Many transition economies have been unable to reduce inflation to low levels on a sustained basis. Monetary growth has been a dominant factor. Relative price adjustment and nominal wage shocks are also partly to blame, but their impact on inflation can be modified by monetary and exchange rate policy.
Cristina Batog, Ernesto Crivelli, Ms. Anna Ilyina, Zoltan Jakab, Mr. Jaewoo Lee, Anvar Musayev, Iva Petrova, Mr. Alasdair Scott, Ms. Anna Shabunina, Andreas Tudyka, Xin Cindy Xu, and Ruifeng Zhang
The populations of Central and Eastern European (CESEE) countries—with the exception of Turkey—are expected to decrease significantly over the next 30 years, driven by low or negative net birth rates and outward migration. These changes will have significant implications for growth, living standards and fiscal sustainability.
Ms. Sharmini Coorey, Mr. Mauro Mecagni, and Mr. Erik Offerdal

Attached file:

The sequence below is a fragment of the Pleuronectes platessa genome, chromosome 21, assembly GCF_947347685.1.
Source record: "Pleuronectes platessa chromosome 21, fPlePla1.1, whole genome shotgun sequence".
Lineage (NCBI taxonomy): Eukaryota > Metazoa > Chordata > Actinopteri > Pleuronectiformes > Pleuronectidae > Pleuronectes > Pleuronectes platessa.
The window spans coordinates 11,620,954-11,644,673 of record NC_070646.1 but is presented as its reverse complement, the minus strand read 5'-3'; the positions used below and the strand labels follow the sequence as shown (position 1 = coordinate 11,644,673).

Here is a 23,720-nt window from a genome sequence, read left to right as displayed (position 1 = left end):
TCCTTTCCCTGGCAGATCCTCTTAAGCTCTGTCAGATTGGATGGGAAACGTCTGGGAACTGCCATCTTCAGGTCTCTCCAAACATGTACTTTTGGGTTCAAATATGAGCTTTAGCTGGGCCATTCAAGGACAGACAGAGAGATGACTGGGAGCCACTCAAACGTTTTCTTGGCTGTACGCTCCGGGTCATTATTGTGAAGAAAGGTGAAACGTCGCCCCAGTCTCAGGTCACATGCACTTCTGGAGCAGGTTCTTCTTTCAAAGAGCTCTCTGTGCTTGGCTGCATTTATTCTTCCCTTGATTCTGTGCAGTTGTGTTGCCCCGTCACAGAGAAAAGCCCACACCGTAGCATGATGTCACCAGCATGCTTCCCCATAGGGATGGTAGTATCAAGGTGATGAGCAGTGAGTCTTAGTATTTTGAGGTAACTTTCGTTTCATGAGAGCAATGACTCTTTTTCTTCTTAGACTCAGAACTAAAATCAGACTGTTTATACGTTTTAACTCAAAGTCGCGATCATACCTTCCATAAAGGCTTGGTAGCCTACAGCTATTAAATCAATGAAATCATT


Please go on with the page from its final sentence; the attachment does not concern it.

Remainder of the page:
In light of the persistence of moderate inflation in many transition economies, this paper analyzes whether inflation resulted from insufficiently tight financial policies and wage pressures or from the protracted adjustment of relative prices. Using a new database for 21 countries, the effect of relative price variability on inflation is estimated within a framework controlling for nominal and real shocks. Money and wage growth were the most important determinants of inflation; relative price variability had a sizable effect at high inflation during initial liberalization and a small effect at moderate inflation. Cost recovery may contribute to variability, particularly in the advanced stages of the transition.